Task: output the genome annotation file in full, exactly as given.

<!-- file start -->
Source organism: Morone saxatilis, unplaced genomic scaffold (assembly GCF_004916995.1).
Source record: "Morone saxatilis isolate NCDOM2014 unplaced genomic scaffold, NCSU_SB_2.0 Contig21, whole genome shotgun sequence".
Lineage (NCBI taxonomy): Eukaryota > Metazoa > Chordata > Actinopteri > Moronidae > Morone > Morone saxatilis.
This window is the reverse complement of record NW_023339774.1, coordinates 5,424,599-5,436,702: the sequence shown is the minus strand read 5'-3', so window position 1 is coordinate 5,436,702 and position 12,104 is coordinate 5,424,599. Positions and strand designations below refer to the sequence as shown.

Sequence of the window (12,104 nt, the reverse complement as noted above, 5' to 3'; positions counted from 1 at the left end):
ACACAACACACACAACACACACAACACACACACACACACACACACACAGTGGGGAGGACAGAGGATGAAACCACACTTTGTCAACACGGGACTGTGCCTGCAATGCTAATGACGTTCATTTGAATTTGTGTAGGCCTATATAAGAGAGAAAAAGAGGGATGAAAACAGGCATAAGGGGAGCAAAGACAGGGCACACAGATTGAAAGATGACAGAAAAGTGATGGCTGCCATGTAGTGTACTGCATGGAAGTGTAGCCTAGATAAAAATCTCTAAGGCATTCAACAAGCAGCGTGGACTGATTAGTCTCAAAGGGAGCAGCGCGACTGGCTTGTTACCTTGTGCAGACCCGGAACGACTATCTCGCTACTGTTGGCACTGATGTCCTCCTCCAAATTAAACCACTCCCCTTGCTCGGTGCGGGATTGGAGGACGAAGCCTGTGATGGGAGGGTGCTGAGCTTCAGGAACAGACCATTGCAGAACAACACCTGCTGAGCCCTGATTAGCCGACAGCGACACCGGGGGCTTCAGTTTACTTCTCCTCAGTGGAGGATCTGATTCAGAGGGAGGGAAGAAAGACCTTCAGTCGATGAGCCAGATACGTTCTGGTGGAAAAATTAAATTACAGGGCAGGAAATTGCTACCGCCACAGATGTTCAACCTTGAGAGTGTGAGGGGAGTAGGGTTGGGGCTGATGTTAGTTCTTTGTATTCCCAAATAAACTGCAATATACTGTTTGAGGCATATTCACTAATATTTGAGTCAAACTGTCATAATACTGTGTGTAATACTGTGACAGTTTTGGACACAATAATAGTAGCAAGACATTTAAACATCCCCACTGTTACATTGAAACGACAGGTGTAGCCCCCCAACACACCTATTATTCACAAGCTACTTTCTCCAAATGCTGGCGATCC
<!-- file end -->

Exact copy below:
Source organism: Morone saxatilis, unplaced genomic scaffold (assembly GCF_004916995.1).
Source record: "Morone saxatilis isolate NCDOM2014 unplaced genomic scaffold, NCSU_SB_2.0 Contig21, whole genome shotgun sequence".
Lineage (NCBI taxonomy): Eukaryota > Metazoa > Chordata > Actinopteri > Moronidae > Morone > Morone saxatilis.
This window is the reverse complement of record NW_023339774.1, coordinates 5,424,599-5,436,702: the sequence shown is the minus strand read 5'-3', so window position 1 is coordinate 5,436,702 and position 12,104 is coordinate 5,424,599. Positions and strand designations below refer to the sequence as shown.

Sequence of the window (12,104 nt, the reverse complement as noted above, 5' to 3'; positions counted from 1 at the left end):
ACACAACACACACAACACACACAACACACACACACACACACACACACAGTGGGGAGGACAGAGGATGAAACCACACTTTGTCAACACGGGACTGTGCCTGCAATGCTAATGACGTTCATTTGAATTTGTGTAGGCCTATATAAGAGAGAAAAAGAGGGATGAAAACAGGCATAAGGGGAGCAAAGACAGGGCACACAGATTGAAAGATGACAGAAAAGTGATGGCTGCCATGTAGTGTACTGCATGGAAGTGTAGCCTAGATAAAAATCTCTAAGGCATTCAACAAGCAGCGTGGACTGATTAGTCTCAAAGGGAGCAGCGCGACTGGCTTGTTACCTTGTGCAGACCCGGAACGACTATCTCGCTACTGTTGGCACTGATGTCCTCCTCCAAATTAAACCACTCCCCTTGCTCGGTGCGGGATTGGAGGACGAAGCCTGTGATGGGAGGGTGCTGAGCTTCAGGAACAGACCATTGCAGAACAACACCTGCTGAGCCCTGATTAGCCGACAGCGACACCGGGGGCTTCAGTTTACTTCTCCTCAGTGGAGGATCTGATTCAGAGGGAGGGAAGAAAGACCTTCAGTCGATGAGCCAGATACGTTCTGGTGGAAAAATTAAATTACAGGGCAGGAAATTGCTACCGCCACAGATGTTCAACCTTGAGAGTGTGAGGGGAGTAGGGTTGGGGCTGATGTTAGTTCTTTGTATTCCCAAATAAACTGCAATATACTGTTTGAGGCATATTCACTAATATTTGAGTCAAACTGTCATAATACTGTGTGTAATACTGTGACAGTTTTGGACACAATAATAGTAGCAAGACATTTAAACATCCCCACTGTTACATTGAAACGACAGGTGTAGCCCCCCAACACACCTATTATTCACAAGCTACTTTCTCCAAATGCTGGCGATCC